Structs is a composite data type

type person struct {
    name string
    age  int
}

func main() {
    x := person{
        name: "John Doe",
        age:  40,
    }
    fmt.Println(x) // {John Doe 40}
    fmt.Println(x.name, x.age) // John Doe 40
}
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Embedded structs

type person struct {
    name string
    age  int
}

type student struct {
    alumni person
    school string
}

func main() {
    x := student{
        alumni: person{
            name: "John Doe",
            age:  40,
        },
        school: "MIT",
    }
    fmt.Println(x)
    fmt.Println(x.alumni.name, x.alumni.age)
}
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Methods

Go does not have classes. However, you can define methods on types. A method is a function with a special receiver argument. The receiver appears in its own argument list between the func keyword and the method name:

type person struct {
    name string
    age  int
}
// This function will be attached to any variable whose type is person
func (p person) sayHello() string {
    return "Hello, my name is " + p.name
}

func main() {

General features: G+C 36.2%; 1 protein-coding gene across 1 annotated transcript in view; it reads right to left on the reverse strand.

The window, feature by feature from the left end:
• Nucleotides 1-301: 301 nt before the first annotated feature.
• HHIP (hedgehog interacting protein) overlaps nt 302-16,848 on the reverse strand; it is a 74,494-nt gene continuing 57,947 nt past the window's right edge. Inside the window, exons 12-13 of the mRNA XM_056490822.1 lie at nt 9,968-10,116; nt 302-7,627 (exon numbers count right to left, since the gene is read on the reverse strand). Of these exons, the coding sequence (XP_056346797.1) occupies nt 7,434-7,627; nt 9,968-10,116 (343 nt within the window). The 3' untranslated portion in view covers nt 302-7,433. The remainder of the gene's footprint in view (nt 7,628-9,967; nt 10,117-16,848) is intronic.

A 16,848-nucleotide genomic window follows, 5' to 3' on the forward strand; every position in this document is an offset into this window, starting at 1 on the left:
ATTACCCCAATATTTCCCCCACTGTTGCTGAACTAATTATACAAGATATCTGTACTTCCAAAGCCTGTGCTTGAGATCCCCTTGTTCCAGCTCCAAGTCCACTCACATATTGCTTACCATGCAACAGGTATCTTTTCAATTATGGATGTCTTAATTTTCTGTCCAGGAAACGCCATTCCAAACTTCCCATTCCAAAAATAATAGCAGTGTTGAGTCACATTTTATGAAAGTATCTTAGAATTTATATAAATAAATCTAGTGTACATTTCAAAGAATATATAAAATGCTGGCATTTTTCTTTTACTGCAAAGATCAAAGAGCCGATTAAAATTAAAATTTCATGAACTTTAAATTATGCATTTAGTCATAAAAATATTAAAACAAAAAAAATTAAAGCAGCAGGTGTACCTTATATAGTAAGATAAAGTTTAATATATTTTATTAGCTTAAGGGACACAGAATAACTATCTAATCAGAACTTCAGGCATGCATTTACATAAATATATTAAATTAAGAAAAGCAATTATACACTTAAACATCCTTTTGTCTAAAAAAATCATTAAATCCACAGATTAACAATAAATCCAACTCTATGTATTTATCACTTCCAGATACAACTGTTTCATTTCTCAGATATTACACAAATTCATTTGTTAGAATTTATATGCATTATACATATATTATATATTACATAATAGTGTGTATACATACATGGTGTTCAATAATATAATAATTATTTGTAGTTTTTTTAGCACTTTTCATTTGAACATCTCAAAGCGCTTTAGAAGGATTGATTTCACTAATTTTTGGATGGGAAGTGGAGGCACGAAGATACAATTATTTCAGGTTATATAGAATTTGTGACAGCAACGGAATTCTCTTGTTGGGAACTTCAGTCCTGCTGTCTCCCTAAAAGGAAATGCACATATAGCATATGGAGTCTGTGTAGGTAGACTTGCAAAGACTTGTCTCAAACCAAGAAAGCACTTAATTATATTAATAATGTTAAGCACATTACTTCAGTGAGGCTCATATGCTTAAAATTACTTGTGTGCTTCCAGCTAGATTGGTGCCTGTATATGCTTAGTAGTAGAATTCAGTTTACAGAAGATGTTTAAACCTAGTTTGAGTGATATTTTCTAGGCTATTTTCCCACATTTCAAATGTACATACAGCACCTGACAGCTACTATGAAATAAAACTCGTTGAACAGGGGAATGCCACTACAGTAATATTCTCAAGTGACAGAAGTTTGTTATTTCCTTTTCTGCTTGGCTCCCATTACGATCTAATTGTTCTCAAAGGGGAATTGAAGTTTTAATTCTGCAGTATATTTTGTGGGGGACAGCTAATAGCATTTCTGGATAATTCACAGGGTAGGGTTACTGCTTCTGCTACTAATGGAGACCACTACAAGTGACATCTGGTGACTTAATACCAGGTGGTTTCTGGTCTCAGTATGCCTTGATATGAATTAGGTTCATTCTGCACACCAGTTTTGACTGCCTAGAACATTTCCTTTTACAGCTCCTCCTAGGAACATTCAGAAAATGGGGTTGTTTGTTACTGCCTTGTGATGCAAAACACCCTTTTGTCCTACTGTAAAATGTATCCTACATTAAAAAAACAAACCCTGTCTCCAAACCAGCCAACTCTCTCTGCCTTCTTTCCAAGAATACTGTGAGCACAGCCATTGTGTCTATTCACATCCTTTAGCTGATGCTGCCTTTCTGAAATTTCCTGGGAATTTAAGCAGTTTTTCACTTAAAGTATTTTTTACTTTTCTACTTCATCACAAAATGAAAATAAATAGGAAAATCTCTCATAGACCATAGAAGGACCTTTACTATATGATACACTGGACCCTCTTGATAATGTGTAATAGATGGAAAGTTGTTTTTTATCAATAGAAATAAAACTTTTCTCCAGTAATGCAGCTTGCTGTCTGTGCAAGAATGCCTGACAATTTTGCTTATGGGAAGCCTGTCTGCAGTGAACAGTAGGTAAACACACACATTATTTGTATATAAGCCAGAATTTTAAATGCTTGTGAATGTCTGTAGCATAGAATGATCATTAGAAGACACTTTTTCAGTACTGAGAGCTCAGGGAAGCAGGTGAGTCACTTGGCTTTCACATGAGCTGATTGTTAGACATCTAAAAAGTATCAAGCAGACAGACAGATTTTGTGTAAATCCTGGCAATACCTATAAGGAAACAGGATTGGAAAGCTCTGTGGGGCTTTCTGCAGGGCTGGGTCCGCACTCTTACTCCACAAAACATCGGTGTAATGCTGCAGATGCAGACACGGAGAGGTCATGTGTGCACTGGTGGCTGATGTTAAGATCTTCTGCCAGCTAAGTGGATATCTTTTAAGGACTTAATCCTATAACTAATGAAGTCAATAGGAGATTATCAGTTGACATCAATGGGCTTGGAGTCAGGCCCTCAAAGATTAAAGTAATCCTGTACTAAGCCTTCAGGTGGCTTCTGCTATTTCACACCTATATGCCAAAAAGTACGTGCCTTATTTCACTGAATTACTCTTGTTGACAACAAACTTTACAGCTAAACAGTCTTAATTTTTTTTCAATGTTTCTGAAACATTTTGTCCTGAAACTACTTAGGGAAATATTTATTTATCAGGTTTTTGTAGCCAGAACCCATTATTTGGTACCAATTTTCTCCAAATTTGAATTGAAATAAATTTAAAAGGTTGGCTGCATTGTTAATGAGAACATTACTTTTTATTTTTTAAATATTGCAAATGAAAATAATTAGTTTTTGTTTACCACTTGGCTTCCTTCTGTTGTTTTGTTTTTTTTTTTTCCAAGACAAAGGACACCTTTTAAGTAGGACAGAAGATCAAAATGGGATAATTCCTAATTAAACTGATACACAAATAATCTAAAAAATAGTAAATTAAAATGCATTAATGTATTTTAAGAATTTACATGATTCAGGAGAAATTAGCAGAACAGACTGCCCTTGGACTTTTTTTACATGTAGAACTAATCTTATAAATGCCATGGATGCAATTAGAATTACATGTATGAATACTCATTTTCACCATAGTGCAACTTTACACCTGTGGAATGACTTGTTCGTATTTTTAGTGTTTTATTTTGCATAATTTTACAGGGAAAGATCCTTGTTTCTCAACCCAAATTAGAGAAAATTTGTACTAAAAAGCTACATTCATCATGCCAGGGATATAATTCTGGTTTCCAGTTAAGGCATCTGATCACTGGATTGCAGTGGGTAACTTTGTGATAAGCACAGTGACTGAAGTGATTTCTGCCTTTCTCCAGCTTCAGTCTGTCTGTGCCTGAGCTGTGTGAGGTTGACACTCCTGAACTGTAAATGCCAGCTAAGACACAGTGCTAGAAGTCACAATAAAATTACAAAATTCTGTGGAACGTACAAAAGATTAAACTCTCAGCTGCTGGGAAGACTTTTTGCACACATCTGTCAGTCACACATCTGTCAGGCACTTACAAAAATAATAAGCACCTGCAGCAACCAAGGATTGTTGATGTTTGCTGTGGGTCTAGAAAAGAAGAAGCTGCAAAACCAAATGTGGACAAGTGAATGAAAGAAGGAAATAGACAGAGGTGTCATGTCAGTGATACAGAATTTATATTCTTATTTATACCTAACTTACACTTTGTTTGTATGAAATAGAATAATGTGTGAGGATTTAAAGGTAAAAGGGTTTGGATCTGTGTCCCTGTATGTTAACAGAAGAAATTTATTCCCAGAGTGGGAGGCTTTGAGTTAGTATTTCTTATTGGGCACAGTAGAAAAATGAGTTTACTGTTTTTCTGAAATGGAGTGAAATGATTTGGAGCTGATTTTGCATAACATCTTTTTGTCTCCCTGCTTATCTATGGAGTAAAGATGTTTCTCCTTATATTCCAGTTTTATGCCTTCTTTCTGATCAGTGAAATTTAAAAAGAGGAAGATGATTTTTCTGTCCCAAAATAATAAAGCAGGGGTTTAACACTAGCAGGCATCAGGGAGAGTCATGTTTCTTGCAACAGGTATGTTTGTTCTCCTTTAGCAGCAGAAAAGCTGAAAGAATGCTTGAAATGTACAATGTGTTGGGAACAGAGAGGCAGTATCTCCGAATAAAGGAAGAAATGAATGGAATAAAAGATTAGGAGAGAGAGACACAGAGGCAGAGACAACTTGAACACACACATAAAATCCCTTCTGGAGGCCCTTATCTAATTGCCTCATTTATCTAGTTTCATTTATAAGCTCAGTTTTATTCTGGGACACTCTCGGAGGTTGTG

x := person{
        name: "John Doe",
        age:  40,
    }
    y := person{
        name: "Ana Doe",
        age:  40,
    }
    fmt.Println(x.sayHello()) // Hello, my name is John Doe
    fmt.Println(y.sayHello()) // Hello, my name is Ana Doe
}
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Interfaces and Polymorfism

// TL;DR:
// The type person is also type human
// The type student is also type human

type person struct {
    name string
    age  int
}

type student struct {
    alumni person
    school string
}

func (p person) sayHello() string {
    return "Hello, my name is " + p.name
}

func (s student) sayHello() string {
    return "Hello, my name is " + s.alumni.name
}

// Any type that has a sayHello() function will also be type human
// This means that person and student are also type human
type human interface {
    sayHello() string
}

func humanCanPass(h human) {
    fmt.Println("Hey! I'm a human", h)
}

func main() {
    p := person{
        name: "John Doe",
        age:  40,
    }
    s := student{
        alumni: person{
            name: "Ana Doe",
            age:  30,
        },
        school: "MIT",
    }
    fmt.Println(p.sayHello())
    fmt.Println(s.sayHello())

    humanCanPass(p)
    humanCanPass(s)
}